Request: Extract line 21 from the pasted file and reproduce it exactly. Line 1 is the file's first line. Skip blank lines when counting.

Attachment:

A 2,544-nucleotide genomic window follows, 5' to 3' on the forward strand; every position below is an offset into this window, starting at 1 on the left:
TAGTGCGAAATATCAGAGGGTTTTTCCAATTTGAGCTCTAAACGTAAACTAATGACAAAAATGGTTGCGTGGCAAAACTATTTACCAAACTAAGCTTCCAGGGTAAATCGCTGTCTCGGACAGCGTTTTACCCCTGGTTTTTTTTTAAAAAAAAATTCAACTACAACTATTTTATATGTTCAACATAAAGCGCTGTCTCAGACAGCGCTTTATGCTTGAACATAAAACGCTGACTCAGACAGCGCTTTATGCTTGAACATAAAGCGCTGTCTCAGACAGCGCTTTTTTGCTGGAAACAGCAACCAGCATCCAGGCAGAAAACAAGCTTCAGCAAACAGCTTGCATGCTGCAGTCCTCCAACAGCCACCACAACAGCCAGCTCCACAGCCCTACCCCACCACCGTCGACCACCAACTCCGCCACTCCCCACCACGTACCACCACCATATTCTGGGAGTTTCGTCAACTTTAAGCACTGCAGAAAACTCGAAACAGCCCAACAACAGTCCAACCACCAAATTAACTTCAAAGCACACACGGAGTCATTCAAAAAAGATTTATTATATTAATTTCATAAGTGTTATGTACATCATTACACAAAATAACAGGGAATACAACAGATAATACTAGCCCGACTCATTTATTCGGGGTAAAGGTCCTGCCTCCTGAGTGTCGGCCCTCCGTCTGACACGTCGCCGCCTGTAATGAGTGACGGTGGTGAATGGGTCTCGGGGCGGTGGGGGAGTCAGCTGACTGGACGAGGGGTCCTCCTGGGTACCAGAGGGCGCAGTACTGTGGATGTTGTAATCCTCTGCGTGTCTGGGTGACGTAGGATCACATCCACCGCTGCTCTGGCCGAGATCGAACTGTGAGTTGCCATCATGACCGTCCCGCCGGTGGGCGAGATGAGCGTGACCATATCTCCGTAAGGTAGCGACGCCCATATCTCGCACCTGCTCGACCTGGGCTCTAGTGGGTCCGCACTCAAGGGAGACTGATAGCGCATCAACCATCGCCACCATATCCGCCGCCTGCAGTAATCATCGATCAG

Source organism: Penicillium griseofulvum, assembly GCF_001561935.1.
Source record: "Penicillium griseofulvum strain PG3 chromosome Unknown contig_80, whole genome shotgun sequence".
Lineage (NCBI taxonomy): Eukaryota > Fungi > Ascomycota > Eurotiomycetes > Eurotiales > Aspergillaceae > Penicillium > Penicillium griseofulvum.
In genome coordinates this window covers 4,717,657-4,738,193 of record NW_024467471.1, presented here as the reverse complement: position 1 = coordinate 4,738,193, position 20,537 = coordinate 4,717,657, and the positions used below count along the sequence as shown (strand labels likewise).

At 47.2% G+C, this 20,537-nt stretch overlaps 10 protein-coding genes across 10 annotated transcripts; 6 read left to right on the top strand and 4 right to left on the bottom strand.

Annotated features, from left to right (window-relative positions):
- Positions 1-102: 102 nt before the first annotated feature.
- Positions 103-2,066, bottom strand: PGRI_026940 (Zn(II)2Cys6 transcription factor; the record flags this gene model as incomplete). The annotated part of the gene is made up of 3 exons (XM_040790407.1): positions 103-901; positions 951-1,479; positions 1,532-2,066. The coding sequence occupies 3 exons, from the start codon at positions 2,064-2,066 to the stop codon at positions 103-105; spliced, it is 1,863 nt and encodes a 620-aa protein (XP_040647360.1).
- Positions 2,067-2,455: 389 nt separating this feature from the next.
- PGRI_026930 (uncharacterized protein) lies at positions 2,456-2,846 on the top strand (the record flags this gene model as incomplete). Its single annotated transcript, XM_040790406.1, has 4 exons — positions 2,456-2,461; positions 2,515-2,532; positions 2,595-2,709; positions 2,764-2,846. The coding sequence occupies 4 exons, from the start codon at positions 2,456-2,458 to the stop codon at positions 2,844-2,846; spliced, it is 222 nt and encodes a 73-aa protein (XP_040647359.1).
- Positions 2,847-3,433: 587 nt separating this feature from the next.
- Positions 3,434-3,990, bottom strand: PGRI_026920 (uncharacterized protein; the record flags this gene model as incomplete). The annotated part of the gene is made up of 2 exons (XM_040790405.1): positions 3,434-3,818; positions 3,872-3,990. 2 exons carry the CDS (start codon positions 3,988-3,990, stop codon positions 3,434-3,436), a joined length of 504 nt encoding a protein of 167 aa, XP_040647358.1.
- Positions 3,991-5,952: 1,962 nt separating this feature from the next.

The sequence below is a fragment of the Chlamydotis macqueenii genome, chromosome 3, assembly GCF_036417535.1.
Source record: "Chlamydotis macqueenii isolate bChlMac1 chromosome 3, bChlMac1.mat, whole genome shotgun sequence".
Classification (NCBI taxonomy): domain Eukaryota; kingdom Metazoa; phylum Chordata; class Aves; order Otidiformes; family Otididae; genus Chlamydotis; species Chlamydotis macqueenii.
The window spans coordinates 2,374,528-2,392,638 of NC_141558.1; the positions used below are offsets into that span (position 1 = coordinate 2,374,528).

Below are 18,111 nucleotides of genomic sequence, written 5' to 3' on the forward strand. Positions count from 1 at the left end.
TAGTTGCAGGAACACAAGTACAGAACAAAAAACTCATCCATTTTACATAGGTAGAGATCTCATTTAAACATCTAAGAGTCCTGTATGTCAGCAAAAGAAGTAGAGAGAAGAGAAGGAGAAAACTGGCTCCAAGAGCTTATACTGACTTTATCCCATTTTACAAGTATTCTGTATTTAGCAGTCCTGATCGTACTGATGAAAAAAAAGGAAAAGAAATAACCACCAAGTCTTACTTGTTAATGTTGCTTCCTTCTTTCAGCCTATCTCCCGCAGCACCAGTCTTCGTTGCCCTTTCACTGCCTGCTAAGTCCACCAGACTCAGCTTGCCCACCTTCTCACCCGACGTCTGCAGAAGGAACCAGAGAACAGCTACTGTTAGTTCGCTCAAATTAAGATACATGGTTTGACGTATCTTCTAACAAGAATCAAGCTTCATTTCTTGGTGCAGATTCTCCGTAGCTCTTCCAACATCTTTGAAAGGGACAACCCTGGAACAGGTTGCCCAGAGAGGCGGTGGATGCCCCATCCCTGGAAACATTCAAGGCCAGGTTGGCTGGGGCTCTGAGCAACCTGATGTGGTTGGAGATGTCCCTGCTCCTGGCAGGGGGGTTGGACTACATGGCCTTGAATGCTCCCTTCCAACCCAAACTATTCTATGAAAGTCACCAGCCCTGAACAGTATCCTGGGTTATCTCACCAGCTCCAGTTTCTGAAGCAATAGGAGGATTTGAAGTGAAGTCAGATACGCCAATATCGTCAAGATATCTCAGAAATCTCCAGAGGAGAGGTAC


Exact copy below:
TAGTTGCAGGAACACAAGTACAGAACAAAAAACTCATCCATTTTACATAGGTAGAGATCTCATTTAAACATCTAAGAGTCCTGTATGTCAGCAAAAGAAGTAGAGAGAAGAGAAGGAGAAAACTGGCTCCAAGAGCTTATACTGACTTTATCCCATTTTACAAGTATTCTGTATTTAGCAGTCCTGATCGTACTGATGAAAAAAAAGGAAAAGAAATAACCACCAAGTCTTACTTGTTAATGTTGCTTCCTTCTTTCAGCCTATCTCCCGCAGCACCAGTCTTCGTTGCCCTTTCACTGCCTGCTAAGTCCACCAGACTCAGCTTGCCCACCTTCTCACCCGACGTCTGCAGAAGGAACCAGAGAACAGCTACTGTTAGTTCGCTCAAATTAAGATACATGGTTTGACGTATCTTCTAACAAGAATCAAGCTTCATTTCTTGGTGCAGATTCTCCGTAGCTCTTCCAACATCTTTGAAAGGGACAACCCTGGAACAGGTTGCCCAGAGAGGCGGTGGATGCCCCATCCCTGGAAACATTCAAGGCCAGGTTGGCTGGGGCTCTGAGCAACCTGATGTGGTTGGAGATGTCCCTGCTCCTGGCAGGGGGGTTGGACTACATGGCCTTGAATGCTCCCTTCCAACCCAAACTATTCTATGAAAGTCACCAGCCCTGAACAGTATCCTGGGTTATCTCACCAGCTCCAGTTTCTGAAGCAATAGGAGGATTTGAAGTGAAGTCAGATACGCCAATATCGTCAAGATATCTCAGAAATCTCCAGAGGAGAGGTAC